Originally Posted by Mugwest
This occurred to me months ago and i've just now been reminded to post it.
There is a homemade Hall Tester in the ADV Hall of Wisdom
. It has simple instructions and a parts list for building a test gadget for R259 Oilheads that have 2 Hall sensors.
I was surprised what with Radio Shack turning into little more than a damn phone store that they actually had every part on hand to build the box.
OK, so the dread word Oilhead
has been mentioned and the Airhead JimJonesers are sharpening their pitchforks and mouse buttons. WTF does this have to do with Airheads?
Easy, gentle Cultists:
The Oilhead Hall Sensor Timing Box can also be used to statically time/set your Hall sensor-equipped Airhead Beancan (those of you who haven't gone Back To The Future with points-in-a-can
The Oilhead test box has 2 LEDs to test the Oilhead's 2 Hall sensors. Since the airhead has but one HES, you'll use either of the test box's HES leads. (Yellow or Green if you built the box to spec)
So, do it. Build the H.O.W./Radio Shack test box and then use these connections on the male terminals of your Airhead's Beancan plug:
You then turn the engine so that the S mark is in the timing window. Switch the test box on, loosen the Beancan retaining screws slightly, and twist the entire can. At the very millisecond
the LED lights up, stop turning-- timing is set. Tighten the beancan screws and go have a proper Tuscan lunch.
The Oilhead timing/test box essentially duplicates "Ignition timing device BMW No. 12 3 650" seen here in the factory manual:
I suppose if you were clever you could eliminate the 2nd LED circuit in the test box to make it Airhead-only. I built mine to replace my 1100's HES a couple years ago, and just recently realized it would work on the Airhead
Might be wiser to leave it as is for oilheads---can test two sensors. Handy on tech days if somebody comes slumming with an oilhead. More importantly, it gives you a redundant test box. You have two test circuits. if neither lights up, replace the battery.
Would be worthwhile to know how to test the test box. My understanding is the Hall is simply a switch.
" Automotive ignition and fuel injection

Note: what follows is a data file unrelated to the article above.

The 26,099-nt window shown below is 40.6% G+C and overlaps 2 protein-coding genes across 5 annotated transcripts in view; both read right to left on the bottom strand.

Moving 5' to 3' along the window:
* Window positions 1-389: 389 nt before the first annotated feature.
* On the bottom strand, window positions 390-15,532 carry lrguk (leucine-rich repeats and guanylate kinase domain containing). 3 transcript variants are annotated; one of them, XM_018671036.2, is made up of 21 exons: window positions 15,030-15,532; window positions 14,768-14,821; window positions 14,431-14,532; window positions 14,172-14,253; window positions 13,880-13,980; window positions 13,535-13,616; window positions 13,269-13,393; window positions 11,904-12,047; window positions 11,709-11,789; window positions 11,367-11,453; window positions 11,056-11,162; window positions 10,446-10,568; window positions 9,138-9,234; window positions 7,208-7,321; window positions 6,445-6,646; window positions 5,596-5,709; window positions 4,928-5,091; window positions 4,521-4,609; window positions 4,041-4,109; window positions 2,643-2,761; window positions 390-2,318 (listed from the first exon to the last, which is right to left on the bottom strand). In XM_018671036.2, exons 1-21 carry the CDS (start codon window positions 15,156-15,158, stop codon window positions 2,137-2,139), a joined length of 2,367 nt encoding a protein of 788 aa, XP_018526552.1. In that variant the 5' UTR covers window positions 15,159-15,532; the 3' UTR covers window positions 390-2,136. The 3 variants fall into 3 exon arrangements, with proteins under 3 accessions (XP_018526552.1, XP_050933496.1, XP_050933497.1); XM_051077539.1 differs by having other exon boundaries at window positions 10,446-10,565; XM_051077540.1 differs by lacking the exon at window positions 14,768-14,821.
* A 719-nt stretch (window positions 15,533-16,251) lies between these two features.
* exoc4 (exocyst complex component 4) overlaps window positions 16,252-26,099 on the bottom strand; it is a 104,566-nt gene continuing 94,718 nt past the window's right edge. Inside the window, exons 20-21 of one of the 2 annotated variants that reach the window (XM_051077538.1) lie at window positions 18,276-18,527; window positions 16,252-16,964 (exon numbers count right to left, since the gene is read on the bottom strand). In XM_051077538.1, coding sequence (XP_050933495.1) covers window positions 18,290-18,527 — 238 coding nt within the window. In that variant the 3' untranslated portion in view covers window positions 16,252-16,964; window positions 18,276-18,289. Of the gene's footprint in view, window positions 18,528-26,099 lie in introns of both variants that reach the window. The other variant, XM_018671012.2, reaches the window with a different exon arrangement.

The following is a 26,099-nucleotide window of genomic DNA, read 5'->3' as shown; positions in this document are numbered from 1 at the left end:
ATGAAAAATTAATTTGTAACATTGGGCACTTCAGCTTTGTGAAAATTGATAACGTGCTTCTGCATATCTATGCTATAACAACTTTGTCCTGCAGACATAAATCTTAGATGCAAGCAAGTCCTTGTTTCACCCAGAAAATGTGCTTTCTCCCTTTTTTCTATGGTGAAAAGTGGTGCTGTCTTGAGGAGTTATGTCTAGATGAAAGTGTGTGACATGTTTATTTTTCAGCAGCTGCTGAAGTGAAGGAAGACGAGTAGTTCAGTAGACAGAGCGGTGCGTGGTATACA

Commonly used in distributors for ignition timing (and in some types of crank and camshaft position sensors for injection pulse timing, speed sensing, etc.) the Hall effect sensor is used as a direct replacement for the mechanical breaker points used in earlier automotive applications. Its use as an ignition timing device in various distributor types is as follows. A stationary permanent magnet and semiconductor Hall effect chip are mounted next to each other separated by an air gap, forming the Hall effect sensor. A metal rotor consisting of windows and tabs is mounted to a shaft and arranged so that during shaft rotation, the windows and tabs pass through the air gap between the permanent magnet and semiconductor Hall chip. This effectively shields and exposes the Hall chip to the permanent magnet's field respective to whether a tab or window is passing though the Hall sensor. For ignition timing purposes, the metal rotor will have a number of equal-sized tabs and windows matching the number of engine cylinders. This produces a uniform square wave output since the on/off (shielding and exposure) time is equal. This signal is used by the engine computer or ECU to control ignition timing. Many automotive Hall effect sensors have a built-in internal NPN transistor with an open collector
and grounded emitter, meaning that rather than a voltage being produced at the Hall sensor signal output wire, the transistor is turned on providing a circuit to ground through the signal output wire."
What this means is the hall sensor is a grounding switch. It activates the test box light (or the ignition) by providing a path to ground when activated.
So to test the test box you would turn it on and touch the sensor lead to the ground lead. Light should come on.
The ignition test is to touch the hall output lead (center pin) on the engine side of the plug, to ground. This should make a spark at the plug. Confirms the hall is a grounding switch.
BTW, doing that test is a pain. You need some sort of probe and have to fiddle it up into the plug while lying on your back on an anthill. I made up a probe out of a stiff piece of music wire. On end is hammered and fileed to the proper "pin" size to fit the plug. The other end has a female spade. All but the spade and plug tip are covered in heatshrink. It is just long enough to tuck into the side ventilation compartment of the timing chain chest. It bows slightly and stays in place. Good length to reach in with (10"?). Right where you need it when you need it. No cobbling up something while the ants invite relatives to the feast.
Methinks that test box needs to run on 12VDC rather than 9. Then you can run it off the bike battery so no dead or leaking 9V battery. Also could be extremely tiny.
Lemme think on that...Have a funny little LED light I made up once to illuminate a gauge...